Aug. 11-12, 1970
My close friend Lynn and I had had some very long phone conversations in the last few weeks. Her wedding was less than a month away, and there was much to be done. For one thing, she wanted each of her bridesmaids to sew their own gowns. I understood, having done the same with my bridesmaids. But I was woefully deficient in the skills needed to create a perfect finished product.
“Then come to my house,” she said, “and we’ll make it together, start-to-finish. It’ll be fun!”
It would be a military wedding, a special celebration during this time in our nation when most military news was bad. Don had already been to Vietnam for a year and, as an officer, would undoubtedly be called back. But during these weeks, Lynn’s happy focus was preparing for their wedding.
Knowing Nate was also in the Army, she asked if he could get his hands on 4 official Army swords. They hoped to use them to make an archway for the bride and groom as they exited the church. He promised to do his best.
Our gowns would made from Lynn’s clever design, incorporating the dress-blue color of the Army’s formal uniforms (which the men would be wearing) and the white of their shirts. Lynn even found official brass buttons at the Fort Benning PX, which she planned to line up down the front of our dresses.
Although my sewing skills had been improving, I would never be the seamstress Lynn was. So I was truly grateful she volunteered to guide me through the process… even though it meant taking time away from sewing her own bridal gown to do so — a true friend.
Leaving Nate to his paper route and Estate Planning course, I drove our toxic Mustang north to Lynn’s house, leaving the windows open the whole 3 hours. Nate and I reasoned that there might be time, while I was “in the neighborhood,” to connect with Dad again about our car situation. The Fiat we’d fallen in love with in Champaign had sold, and there were no others available.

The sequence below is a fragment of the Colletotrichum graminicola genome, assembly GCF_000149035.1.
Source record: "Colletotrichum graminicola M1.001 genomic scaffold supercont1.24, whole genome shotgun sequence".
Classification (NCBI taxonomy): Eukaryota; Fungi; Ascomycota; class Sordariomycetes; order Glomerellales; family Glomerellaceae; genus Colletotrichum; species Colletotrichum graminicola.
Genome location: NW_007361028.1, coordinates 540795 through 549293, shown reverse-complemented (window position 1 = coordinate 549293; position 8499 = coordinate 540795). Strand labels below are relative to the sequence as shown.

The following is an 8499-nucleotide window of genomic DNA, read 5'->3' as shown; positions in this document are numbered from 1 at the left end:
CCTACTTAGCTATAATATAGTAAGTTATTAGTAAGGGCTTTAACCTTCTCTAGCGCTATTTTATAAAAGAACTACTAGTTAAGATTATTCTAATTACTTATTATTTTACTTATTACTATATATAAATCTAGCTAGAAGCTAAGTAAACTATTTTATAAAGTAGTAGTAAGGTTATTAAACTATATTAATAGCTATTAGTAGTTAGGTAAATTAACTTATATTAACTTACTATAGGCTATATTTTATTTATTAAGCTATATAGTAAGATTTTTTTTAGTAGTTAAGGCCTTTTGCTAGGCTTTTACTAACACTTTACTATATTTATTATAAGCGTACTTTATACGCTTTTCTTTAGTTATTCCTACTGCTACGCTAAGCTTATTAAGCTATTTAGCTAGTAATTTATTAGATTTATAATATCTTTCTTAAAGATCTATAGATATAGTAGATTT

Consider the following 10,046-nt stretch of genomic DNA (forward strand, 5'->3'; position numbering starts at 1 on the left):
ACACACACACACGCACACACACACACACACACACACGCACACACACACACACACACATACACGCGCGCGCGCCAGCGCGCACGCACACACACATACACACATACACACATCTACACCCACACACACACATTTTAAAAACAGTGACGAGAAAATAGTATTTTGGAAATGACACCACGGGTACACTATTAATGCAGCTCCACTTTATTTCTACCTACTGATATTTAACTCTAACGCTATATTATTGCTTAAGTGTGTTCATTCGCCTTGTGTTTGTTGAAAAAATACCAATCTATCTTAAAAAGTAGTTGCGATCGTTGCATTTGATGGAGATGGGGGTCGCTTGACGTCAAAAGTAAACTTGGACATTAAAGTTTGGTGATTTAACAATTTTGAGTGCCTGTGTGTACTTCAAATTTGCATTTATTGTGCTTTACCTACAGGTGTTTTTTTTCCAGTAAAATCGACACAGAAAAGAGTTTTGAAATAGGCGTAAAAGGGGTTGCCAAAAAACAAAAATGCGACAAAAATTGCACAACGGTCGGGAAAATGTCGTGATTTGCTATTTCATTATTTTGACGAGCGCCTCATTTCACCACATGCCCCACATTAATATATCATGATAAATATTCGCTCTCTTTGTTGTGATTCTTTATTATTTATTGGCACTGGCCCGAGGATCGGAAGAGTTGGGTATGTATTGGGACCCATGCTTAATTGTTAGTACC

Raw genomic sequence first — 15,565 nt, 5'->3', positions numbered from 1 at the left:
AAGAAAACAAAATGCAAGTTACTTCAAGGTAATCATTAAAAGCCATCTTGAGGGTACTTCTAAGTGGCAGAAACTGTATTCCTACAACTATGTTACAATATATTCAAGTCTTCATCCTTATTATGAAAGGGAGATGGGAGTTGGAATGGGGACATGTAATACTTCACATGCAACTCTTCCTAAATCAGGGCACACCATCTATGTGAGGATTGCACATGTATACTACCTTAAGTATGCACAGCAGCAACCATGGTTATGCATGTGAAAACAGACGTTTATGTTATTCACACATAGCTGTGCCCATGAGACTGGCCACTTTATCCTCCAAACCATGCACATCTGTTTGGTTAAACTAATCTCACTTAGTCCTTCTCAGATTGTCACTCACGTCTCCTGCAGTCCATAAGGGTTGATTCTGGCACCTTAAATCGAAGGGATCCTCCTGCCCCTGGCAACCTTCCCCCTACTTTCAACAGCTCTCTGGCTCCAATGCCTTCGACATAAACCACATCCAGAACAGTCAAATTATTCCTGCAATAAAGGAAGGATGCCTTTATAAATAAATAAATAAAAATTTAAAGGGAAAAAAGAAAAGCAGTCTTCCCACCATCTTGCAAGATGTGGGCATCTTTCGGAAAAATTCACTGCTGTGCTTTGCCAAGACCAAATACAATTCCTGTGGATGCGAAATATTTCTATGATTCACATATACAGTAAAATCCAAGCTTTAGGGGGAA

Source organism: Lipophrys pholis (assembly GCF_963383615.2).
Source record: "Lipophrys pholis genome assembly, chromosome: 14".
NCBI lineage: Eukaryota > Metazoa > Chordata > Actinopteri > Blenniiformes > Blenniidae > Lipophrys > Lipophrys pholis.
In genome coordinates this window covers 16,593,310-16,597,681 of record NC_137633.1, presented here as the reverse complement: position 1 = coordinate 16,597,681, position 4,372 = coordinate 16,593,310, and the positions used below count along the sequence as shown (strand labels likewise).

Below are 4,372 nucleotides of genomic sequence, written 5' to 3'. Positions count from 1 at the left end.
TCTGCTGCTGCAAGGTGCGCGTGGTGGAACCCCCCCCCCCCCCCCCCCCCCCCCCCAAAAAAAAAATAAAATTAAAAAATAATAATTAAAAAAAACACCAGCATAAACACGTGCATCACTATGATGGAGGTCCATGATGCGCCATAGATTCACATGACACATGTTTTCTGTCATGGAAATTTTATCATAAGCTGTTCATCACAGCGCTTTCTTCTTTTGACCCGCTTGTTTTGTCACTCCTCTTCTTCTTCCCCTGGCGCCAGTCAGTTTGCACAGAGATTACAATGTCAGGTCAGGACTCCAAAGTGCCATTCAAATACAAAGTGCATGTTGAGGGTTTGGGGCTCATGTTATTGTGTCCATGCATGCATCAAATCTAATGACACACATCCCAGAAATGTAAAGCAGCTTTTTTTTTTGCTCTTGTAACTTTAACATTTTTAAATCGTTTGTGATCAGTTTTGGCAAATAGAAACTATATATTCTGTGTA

Lynn and I, along with bridesmaid Gerry, kept Lynn’s sewing machine humming for two days straight and much of the night in between – all the while having meaningful chats about marriage, sex, and the delights of living with a boyfriend-turned-husband.
We cooked and ate together, laughed a lot, and kept hemming and attaching buttons as our sewing teacher finalized her wedding flowers, pictures, and food on the telephone.
Although our time together was joyful, I was a married woman now and dearly missed my husband, literally getting teary-eyed for him. It went against me to spend a night away from him. But I knew if I left Lynn’s house prematurely, I’d have to finish my gown without her sewing expertise at my elbow – and I couldn’t risk that.
Lynn suggested I take time out to call Nate, and talking to him did help. He encouraged me to stay overnight and said he was doing fine. “Maybe you can meet with your dad tomorrow before you come home.” he said. “If you do, ask his advice about the Mustang.”
So I stayed over, and it’s a good thing I did. We finished my gown, and connecting with Dad turned out to be remarkably profitable.
“A joyful heart is good medicine.” (Proverbs 17:22)